Activating Hard Thinking

The Durrington Research School team are writing a series of eight blogs about The Great Teaching Toolkit Evidence Review recently published by Evidence Based Education.  The report is the first step in the development of the organisation’s ‘Great Teaching Toolkit’. The aim of this project is to transform teacher professional development by creating a feedback system that encourages continual improvement. This first report lays out a model of teaching learning; it will be followed later by a set of tools that will help provide teachers with diagnostic feedback as they work towards specific goals; it will culminate in the development of networks of educators who will generate, share and apply the evidence. 

Half of our blogs, published on our Durrington Research School sister site, will be examining the evidence reviews included at the end of each chapter, while the blogs on Class Teaching will be more focused on interpreting the advice for teachers.  This week we will be considering the implications of dimension four, ‘Activating Hard Thinking’. The review divides this dimension into six elements:

  1. Structuring
  2. Explaining
  3. Questioning
  4. Interacting
  5. Embedding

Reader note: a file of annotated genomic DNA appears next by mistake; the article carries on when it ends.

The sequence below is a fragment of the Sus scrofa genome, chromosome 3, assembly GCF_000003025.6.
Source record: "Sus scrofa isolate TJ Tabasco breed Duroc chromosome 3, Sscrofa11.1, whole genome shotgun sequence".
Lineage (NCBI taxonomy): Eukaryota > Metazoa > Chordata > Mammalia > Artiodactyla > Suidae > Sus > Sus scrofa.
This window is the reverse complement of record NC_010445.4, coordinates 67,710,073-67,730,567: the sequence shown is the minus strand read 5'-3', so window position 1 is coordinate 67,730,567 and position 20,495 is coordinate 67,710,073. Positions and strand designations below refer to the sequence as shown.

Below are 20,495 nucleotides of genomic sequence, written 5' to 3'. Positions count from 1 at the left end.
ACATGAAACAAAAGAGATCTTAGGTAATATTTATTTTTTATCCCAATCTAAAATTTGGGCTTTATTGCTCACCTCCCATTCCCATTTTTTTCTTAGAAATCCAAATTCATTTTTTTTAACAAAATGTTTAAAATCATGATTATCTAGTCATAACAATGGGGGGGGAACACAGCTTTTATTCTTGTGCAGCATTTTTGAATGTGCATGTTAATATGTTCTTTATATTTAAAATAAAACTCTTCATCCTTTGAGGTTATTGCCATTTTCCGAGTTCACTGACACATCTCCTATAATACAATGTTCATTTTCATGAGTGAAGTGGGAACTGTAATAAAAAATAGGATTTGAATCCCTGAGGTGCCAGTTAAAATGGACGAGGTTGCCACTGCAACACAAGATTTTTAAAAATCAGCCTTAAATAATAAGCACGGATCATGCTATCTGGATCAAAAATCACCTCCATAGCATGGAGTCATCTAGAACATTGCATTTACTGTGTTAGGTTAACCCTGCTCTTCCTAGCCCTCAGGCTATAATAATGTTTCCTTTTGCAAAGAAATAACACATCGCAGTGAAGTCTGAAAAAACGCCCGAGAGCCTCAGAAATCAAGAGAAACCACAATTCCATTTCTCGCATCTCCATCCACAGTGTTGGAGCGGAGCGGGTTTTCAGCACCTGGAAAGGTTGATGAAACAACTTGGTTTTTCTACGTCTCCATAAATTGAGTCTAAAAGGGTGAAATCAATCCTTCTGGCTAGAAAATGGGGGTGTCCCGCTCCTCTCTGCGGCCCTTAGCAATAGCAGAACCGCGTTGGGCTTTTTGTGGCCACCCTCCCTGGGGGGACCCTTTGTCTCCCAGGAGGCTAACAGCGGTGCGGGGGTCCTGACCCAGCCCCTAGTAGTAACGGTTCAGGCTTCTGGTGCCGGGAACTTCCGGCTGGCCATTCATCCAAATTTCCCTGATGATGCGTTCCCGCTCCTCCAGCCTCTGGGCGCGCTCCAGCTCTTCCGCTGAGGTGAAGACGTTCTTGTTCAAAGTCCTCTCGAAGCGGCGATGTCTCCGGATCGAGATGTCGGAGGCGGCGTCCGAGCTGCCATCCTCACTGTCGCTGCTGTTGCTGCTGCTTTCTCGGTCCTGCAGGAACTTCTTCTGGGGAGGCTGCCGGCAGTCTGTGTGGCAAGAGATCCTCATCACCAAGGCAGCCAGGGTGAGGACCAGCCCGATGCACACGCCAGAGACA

6. Activating

These six elements help to shape a framework for great classroom practice, that will cause students to think hard.  This is important, because thinking hard strengthens memory. Teaching is a complex process though and unsurprisingly, these elements overlap, interact and influence each other.  In this post, we will pose some reflective questions for each of the six elements in this dimension.  Hopefully this will be useful for  individual teachers or teams of teachers, who are reflecting on their teaching.

Structuring

  1. Alongside sharing learning goals with students, do you also share examples of the kinds of problems, tasks and questions they will be able to do, as well as examples of work that demonstrates them?
  2. Do you share with students where the learning fits into the wider curriculum?
  3. When planning tasks do you give thought to ensuring that the tasks are hard enough to move them forward, but not so hard that they cannot cope, given their existing knowledge?
  4. Do tasks promote deep thinking rather than surface thinking e.g. focusing on abstraction, generalisation and the connectedness and flexibility of ideas, rather than just the reproduction of facts?
  5. Do you sequence the tasks you set, so that knowledge and skills are accessible and developed as required?
  6. Do you spend time thinking about how you will scaffold a task for the range of students in your class, including those students with SEND and low attainers?
  7. Do you think about how you will know when these ideas and procedures are secure and fluent, enabling you to remove the scaffolding?

Explaining

  1. Do you understand ‘Cognitive Load Theory’ and use this to break complex ideas or procedures into smaller steps, when presenting new material?
  2. Linked to this, do you think about how to minimise extraneous, irrelevant or distracting input (from the content or the environment) when presenting new material?
  3. Do you think about how you will modify or create new schemas (a network of connected ‘bits’ of knowledge) by connecting new ideas you are explaining to existing knowledge?